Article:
The reasoning for the dedication to Billy the Kid in Hico lies in the rumors that have followed Billy’s death since he was allegedly shot by Sheriff Pat Garrett in 1881. At the time, the Kid was a fugitive with a bounty on his head. Garrett responded to rumors of the Kid being at a friend’s house, and upon entering the room, as shootout ensued. The story goes that it was too dark for Billy to see who had entered his room, so he drew his pistol while asking “who is it?” and Garrett, recognizing the Kid’s voice, shot him in the chest.
A coroner’s jury of six people agreed that the body was that of Henry McCarty, a.k.a. Billy the Kid, and the body was quickly buried in Fort Sumner.
So everyone thought, until 1948, when a man living in Hamilton named William Henry Roberts, a.k.a. “Brushy Bill,” came forward stating that he was really Billy the Kid, that he had escaped that alleged shooting in 1881, ran away to Texas, changed his name, and lived a life much different than that of an outlaw. He was attempting to pursue a pardon that had been promised to him … or to Billy the Kid … in 1879 by then Governor Lew Wallace.
While Brushy Bill’s pardon request was denied, and he later died in 1950, Hico immediately adopted him as the infamous Billy the Kid. He had spent much of his elderly years in Hico as a prospector, and lived out his time as the cowboy he always enjoyed being. Decades after his death, in 1987, Hico erected a Brushy Bill monument and opened the Billy the Kid Museum.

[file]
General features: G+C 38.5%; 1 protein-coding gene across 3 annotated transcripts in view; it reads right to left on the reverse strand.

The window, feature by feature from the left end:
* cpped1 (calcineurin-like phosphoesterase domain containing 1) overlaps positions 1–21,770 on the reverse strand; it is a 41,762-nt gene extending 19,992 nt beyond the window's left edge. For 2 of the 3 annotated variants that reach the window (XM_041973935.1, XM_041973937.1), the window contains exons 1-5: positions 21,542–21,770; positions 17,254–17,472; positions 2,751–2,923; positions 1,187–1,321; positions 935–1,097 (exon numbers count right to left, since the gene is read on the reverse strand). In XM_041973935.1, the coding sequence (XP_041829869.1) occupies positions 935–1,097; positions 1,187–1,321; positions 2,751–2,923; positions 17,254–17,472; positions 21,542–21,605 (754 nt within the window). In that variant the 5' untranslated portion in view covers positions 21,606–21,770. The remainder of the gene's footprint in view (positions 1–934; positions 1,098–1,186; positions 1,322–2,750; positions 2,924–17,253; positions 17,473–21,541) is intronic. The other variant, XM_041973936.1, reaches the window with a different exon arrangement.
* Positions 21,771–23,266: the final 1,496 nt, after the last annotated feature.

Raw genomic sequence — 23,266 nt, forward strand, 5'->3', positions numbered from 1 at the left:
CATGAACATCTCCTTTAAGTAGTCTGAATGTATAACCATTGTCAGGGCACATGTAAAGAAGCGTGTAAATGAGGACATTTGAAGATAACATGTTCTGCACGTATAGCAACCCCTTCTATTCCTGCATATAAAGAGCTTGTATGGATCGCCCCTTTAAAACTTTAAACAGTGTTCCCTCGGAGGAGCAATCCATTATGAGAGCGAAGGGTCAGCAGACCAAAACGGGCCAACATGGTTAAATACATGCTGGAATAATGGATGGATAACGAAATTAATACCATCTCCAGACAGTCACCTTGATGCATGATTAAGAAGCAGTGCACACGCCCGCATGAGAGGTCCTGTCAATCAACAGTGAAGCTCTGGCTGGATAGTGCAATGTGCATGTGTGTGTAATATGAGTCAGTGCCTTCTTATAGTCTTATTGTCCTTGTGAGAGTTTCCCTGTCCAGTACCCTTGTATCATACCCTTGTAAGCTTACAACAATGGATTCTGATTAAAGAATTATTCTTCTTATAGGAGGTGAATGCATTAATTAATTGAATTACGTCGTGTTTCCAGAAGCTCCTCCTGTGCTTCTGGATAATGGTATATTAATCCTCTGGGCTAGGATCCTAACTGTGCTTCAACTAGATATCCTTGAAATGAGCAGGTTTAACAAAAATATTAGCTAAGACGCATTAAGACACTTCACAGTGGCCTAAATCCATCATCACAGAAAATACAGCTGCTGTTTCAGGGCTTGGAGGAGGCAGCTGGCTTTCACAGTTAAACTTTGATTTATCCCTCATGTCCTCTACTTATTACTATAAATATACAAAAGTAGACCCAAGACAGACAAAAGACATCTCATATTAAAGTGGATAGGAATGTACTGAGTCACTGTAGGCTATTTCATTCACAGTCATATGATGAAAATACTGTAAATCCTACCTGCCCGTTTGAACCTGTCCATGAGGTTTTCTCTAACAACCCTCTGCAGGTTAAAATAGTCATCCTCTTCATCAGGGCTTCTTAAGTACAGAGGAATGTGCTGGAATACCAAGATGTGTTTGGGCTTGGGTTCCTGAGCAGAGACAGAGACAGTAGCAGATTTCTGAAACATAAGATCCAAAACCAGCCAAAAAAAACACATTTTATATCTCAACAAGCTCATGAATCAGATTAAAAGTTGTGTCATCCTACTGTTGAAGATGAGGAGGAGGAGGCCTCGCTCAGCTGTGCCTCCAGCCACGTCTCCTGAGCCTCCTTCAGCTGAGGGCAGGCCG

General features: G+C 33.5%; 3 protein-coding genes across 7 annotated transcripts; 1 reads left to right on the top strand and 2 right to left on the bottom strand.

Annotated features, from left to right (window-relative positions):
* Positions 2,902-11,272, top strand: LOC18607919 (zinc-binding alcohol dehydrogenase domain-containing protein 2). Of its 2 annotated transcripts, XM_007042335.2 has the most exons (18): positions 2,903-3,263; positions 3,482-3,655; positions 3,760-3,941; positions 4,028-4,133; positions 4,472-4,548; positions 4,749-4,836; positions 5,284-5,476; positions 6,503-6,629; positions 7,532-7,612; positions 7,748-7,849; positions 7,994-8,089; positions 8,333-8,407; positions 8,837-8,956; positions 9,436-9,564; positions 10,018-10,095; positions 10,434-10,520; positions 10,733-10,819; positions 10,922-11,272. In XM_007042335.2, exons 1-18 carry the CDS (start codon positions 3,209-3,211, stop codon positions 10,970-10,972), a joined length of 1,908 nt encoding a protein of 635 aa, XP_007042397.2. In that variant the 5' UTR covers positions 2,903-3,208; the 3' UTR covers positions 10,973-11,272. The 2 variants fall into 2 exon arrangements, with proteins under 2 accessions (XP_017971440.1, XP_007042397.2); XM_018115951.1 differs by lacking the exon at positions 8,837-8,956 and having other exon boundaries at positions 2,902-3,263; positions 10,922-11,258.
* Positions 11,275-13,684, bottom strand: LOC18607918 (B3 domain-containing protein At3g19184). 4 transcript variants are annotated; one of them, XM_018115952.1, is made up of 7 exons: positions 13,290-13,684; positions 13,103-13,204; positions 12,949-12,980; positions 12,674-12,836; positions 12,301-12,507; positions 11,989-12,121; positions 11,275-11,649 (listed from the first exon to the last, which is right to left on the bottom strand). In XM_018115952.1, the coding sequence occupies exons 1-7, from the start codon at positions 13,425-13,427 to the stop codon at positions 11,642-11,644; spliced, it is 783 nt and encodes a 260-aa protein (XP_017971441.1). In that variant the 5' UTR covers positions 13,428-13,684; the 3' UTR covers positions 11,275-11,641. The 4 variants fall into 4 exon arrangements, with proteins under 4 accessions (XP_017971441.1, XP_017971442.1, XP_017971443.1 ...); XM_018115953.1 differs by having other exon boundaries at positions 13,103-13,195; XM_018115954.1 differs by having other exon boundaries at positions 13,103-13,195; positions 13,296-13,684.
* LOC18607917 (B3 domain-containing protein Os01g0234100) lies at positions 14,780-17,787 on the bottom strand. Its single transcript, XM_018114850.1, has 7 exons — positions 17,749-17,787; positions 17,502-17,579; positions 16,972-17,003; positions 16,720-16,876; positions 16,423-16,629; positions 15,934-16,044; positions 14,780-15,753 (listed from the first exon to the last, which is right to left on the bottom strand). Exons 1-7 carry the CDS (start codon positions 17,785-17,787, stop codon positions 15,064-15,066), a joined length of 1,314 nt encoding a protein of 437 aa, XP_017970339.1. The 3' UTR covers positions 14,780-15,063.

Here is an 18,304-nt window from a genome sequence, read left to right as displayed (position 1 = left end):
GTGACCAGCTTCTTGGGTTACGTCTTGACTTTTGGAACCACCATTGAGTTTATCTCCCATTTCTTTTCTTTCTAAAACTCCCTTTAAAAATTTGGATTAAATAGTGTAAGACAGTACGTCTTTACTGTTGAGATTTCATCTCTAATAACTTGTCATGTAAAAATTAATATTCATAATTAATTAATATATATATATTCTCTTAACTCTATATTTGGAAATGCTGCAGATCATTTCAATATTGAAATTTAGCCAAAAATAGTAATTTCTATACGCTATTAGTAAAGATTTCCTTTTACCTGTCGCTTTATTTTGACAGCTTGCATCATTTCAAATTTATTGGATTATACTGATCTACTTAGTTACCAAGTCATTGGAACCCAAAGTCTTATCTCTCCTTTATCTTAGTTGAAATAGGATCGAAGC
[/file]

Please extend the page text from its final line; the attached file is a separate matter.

The museum is full of historical memorabilia, old western firearms, and a limited collection of items belong to Brushy Bill. There are also areas of the museum dedicated to military history, from the Civil War to current-military-era collectables.
Not only is there a museum dedicated to the Kid, but Brushy Bill’s gravesite in Hamilton, about twenty minutes’ drive from Hico, has also become a tourist attraction since it has been erected with additional engravings letting the world know that in fact, here lies Billy the Kid. Many offerings from well-wishers surround his headstone.
After my daughter and I immersed ourselves in the museum, and then traveled to the gravesite to stand and wonder, “Am I now standing on the actual gravesite of my infamous outlaw protagonist, Billy the Kid?” we decided a late-lunch was in order.
Hico is not only known just for its controversial history museums, but also for its world-famous pies, offered at the award-winning café Koffee Kup. My daughter and I were able to grab a seat in the otherwise-packed restaurant, and feasted on fried pickles, mouth-watering homemade sandwiches and sweet tea. And, of course, a chocolate pie.
On our way home, again following the beautiful country side back to Fort Hood, I reflected on what I had learned. My above history lesson was very brief; there is still so much one can learn about Billy the Kid, his tales from his days as an outlaw, and whether the possibility that he lived long past the year 1881 could be true. I was just excited to find a piece of my childhood history within an hour and a half’s drive of our own Texas Fort, and be able to share this historical traveling path for others to enjoy.
For more information on the museum, visit https://www.billythekidmuseum.org/.